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Electroacupuncture Relieves Cancer Pain in Laboratory Rats

Electroacupuncture needles in arm.

© Matthew Lester

Pain resulting from the spread of cancer to skeletal bone is the most common physical symptom in cancer patients and can severely disrupt their quality of life. Standard opioid treatments used to ease the pain can often cause serious side effects. Electroacupuncture (acupuncture combined with electrical stimulation) has been used to treat cancer pain; however, the existing data on its efficacy and how it works are unclear. In a recent study, NCCAM-funded researchers at the University of Maryland investigated the effects of electroacupuncture on cancer pain in rats and also looked at the underlying biomechanisms.

The researchers injected prostate cancer cells into the tibia (shinbone) of rats to induce cancer in the bone, gave them either electroacupuncture or sham electroacupuncture, and then subjected them to various pain tests. The results showed that compared with the sham control, electroacupuncture significantly reduced cancer-induced bone pain.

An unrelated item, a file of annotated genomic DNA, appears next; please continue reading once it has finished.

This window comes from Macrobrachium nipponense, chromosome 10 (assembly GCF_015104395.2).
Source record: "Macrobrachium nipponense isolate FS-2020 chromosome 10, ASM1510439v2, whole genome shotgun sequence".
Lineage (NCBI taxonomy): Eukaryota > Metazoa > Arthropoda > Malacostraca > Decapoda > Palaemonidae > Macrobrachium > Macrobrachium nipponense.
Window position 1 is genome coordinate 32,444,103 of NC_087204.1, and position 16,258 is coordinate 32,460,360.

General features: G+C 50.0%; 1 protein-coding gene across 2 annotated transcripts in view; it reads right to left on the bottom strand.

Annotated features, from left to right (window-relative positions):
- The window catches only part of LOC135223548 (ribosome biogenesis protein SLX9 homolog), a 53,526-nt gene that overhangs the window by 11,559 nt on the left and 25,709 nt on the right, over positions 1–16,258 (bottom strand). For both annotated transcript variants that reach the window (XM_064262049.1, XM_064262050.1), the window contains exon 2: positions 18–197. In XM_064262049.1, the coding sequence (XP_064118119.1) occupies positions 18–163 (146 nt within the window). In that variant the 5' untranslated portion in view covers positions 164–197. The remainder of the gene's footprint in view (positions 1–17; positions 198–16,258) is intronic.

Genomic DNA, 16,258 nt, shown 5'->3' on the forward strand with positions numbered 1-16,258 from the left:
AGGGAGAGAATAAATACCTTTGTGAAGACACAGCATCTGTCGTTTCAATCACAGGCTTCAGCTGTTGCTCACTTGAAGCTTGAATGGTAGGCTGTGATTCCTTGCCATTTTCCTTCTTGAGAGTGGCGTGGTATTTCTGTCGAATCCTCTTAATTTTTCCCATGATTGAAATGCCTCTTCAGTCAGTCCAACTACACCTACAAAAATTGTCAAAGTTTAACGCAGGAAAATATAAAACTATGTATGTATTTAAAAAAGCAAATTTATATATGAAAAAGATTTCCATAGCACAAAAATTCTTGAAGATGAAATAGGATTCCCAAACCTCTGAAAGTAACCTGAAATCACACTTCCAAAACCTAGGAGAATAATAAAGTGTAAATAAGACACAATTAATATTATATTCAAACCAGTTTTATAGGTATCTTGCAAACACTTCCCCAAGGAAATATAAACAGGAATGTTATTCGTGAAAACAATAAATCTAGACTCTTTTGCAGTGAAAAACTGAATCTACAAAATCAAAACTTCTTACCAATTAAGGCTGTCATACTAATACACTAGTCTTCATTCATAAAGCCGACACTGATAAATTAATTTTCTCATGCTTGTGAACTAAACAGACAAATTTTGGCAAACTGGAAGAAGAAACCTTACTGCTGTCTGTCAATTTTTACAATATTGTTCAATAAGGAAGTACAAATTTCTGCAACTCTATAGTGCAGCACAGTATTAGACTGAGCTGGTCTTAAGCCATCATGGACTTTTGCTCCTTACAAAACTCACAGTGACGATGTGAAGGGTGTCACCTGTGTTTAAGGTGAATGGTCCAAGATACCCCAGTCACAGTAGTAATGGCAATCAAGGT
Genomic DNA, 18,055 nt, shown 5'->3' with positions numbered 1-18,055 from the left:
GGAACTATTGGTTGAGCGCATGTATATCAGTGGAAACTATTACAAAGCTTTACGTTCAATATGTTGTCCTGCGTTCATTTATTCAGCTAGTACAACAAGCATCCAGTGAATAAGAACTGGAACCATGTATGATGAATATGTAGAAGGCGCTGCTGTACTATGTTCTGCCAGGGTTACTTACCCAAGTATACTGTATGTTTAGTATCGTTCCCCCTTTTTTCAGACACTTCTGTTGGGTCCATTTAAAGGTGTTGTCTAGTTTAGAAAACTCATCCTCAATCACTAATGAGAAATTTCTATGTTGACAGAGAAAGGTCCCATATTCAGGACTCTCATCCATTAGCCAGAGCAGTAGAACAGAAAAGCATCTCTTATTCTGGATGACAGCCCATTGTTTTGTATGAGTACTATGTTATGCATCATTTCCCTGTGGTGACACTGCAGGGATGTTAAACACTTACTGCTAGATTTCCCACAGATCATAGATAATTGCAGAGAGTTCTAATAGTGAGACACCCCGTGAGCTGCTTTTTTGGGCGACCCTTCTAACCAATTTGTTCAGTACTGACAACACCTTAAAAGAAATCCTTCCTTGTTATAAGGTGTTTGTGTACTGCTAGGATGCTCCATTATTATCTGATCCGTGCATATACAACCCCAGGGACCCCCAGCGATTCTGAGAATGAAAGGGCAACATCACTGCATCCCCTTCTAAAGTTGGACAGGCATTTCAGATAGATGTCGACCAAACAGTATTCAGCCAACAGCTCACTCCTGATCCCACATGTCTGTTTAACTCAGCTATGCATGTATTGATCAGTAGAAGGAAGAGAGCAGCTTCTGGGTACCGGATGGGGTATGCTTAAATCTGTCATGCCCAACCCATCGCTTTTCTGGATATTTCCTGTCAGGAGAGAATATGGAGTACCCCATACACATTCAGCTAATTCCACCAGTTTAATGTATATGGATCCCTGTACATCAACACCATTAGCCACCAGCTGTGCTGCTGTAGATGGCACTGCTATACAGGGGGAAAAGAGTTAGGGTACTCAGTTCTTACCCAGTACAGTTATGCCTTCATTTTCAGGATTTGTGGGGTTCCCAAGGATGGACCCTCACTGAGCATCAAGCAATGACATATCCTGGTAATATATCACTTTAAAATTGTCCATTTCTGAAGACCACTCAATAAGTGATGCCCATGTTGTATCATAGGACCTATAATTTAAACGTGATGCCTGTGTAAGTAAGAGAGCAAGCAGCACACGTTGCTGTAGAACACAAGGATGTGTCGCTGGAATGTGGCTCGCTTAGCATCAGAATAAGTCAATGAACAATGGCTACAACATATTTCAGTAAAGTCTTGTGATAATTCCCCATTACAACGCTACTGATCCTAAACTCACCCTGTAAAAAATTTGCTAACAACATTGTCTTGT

The researchers also examined the rats' spinal cords to see whether electroacupuncture affected chemical processes thought to play a role in pain. They found that compared with the sham control, electroacupuncture inhibited up-regulation of two substances involved in these processes: spinal cord preprodynorphin mRNA and dynorphin. In a separate experiment, they found that injection of an antiserum against dynorphin also inhibited cancer-induced pain in the rats.

The researchers concluded that electroacupuncture eases cancer pain in rats, at least in part by inhibiting spinal dynorphin. They note that their findings support the clinical use of electroacupuncture in the treatment of cancer pain.


Publication Date: 
October 1, 2008

This page last modified October 20, 2015